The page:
Behind the second shed was the vegetable garden and it must have been a 1/4 of an acre and full of every type of vegetable that you can imagine. Finally, at the bottom of the garden was the chicken shed full of birds which he used to call pullets and bantams whatever they were exactly I never really knew.
Same with the front garden, full of stuff you could eat as well as his prize roses. As if that was not enough garden, over the other side of the car parking next the bridge and railway, my grandfather had more vegetables, tomatoes, fruit trees, cherries, apples and plums in particular. If it sounds like a wonderland for a young boy, it’s because it was, and I loved it there.
You asked about a wash house but I don’t remember that although it may have been in the original layout. The washing was done in a small room next to the front door where there was a copper and a wringer that my Gran used to use. Inside the house, you are correct, as you went in there was a coal fire facing you (I can still hear the tick tock of the grandfather clock, the chirp of the budgies and also smell the camp coffee and baking) and turning immediately left, you went into the kitchen with a sink, table and a wood/coal fired range. Coal was likely free in the early days because you just picked it up or otherwise borrowed it from the railway. My Grandmother was an excellent baker as a I recall and the roast dinners were always good as were the salads and cake. The stairs to the first floor were steep and went up the front wall of the house (on your left) and under the stairs was a cool pantry full of more wonders; camp coffee, carnation milk, tins of biscuits, home-made cakes and multiple jars of preserves. I don’t recall there being a fridge at all. Upstairs on the left was my Aunt Jean’s bedroom where I slept and forward was into my grandparent’s bedroom. And that was it really.
My Grandfather used to tell a story about him pulling a pilot out of a crashed and burning Hurricane (?) in a field in Stanford or maybe Sellindge and I remember seeing a spitfire model supposedly carved from a piece of Perspex taken from the cockpit window. I understood that the Pilot died but do you have a record of that event? There was an article in the Kentish Express on September 27th 1963 with his picture where he said about the Channel tunnel something like “they have been talking about it ever since I can remember”. It’s a full-page article and well worth a read. I am actually thankful that he didn’t see what they did to his beautiful piece of Kent since it brought me to tears and would have broken his heart. I believe Ted Fagg was a bit of a local character and well known in the Drum although I never got to go there with him. I remember helping out with hay bailing on a farm which I seem to remember was over behind the castle and racecourse. Another lovely experience, when people worked together to get the job done although I don’t suppose I was much help. My Granddad used to talk about the Southern family a lot (Joe Sothern maybe) and, if I remember well, that may have been his farm. Another memory was attending the race day at the racecourse where Grandad had a job in the cloakroom and I got in free. What a lucky lad I was.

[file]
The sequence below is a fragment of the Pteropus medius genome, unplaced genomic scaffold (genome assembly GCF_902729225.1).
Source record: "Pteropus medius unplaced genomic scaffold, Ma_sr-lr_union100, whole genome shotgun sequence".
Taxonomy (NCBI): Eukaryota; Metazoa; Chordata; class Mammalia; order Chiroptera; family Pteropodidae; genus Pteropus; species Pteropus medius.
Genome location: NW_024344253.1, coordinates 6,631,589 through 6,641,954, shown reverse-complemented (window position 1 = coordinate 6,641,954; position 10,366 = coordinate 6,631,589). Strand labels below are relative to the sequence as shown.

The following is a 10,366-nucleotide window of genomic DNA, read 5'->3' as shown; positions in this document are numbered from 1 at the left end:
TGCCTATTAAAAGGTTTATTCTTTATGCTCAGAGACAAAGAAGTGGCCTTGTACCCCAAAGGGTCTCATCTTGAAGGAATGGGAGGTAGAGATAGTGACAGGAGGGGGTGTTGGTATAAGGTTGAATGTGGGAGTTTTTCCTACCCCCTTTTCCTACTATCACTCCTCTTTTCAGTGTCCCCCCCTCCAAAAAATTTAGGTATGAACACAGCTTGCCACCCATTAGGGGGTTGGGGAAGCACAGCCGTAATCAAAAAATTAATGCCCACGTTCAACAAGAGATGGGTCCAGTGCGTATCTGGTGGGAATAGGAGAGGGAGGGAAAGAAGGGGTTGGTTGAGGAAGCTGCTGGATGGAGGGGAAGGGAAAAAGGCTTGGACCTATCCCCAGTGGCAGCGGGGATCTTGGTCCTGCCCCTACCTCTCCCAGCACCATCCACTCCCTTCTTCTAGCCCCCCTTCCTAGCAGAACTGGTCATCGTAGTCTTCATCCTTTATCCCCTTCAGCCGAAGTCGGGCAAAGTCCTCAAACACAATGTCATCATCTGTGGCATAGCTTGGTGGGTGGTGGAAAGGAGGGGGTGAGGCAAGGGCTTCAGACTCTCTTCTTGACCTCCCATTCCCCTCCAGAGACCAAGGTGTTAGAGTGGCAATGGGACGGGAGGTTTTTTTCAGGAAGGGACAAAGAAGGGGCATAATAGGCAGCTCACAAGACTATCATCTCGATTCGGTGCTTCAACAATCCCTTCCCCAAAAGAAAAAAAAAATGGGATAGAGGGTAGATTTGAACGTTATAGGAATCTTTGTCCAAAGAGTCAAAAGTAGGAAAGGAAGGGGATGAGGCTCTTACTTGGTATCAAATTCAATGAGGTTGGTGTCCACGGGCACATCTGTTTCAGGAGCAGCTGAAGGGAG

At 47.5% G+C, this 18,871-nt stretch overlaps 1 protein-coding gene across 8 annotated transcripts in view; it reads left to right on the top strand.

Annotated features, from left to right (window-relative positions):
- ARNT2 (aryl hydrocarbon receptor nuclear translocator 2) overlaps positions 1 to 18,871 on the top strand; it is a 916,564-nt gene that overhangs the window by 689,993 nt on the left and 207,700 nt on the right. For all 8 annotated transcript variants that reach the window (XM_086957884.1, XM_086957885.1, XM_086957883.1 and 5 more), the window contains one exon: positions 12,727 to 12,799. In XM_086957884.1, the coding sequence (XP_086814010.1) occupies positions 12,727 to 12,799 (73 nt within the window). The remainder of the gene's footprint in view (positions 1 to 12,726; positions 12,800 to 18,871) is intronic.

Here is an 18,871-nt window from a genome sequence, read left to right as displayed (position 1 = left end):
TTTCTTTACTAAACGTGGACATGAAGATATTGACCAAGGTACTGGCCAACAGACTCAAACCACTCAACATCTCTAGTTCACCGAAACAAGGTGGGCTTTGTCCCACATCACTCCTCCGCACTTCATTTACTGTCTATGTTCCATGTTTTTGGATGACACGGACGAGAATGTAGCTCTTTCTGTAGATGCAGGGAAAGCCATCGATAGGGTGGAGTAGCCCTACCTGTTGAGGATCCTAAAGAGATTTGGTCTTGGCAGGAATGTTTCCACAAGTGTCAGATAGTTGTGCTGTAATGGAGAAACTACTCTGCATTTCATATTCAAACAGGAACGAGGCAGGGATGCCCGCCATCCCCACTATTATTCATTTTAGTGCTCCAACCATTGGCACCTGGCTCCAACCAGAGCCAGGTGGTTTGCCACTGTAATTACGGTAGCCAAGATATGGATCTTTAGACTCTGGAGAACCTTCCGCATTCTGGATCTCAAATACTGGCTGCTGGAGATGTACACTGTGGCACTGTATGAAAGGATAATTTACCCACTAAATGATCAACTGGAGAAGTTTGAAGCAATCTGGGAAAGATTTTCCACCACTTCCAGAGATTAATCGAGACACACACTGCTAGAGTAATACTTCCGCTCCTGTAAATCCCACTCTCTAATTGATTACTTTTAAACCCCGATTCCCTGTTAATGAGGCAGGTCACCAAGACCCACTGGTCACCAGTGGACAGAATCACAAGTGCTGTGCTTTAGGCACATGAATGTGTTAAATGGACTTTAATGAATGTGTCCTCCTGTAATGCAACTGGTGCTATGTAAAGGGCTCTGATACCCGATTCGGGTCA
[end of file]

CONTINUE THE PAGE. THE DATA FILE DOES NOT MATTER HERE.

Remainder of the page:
There was a little post office/grocery shop in the village with special smell and where we used to go quite often but there wasn’t much else to do except explore the country side although, as I mentioned before, the trips to tend the garden and see the family in the rectory is another rich memory. Behind the railway station on the other side of the railway was a cricket field where I got my first exposure to cricket with him and some other locals. In those days, the station still had a station master and a waiting room and had such a strong smell of wood and tobacco and just railways that it is with me still today. On the Folkstone side of the bridge and Stanford side of the line was a big signal box in those days. I have such a strong recollection of all the levers and workings inside that signal box and the larrikin way that my Grandad interacted with the signal man as the trains thundered past the window just inches away.
A wonderful man in a wonderful part of the World that left a lasting impression on me. How lucky I am.”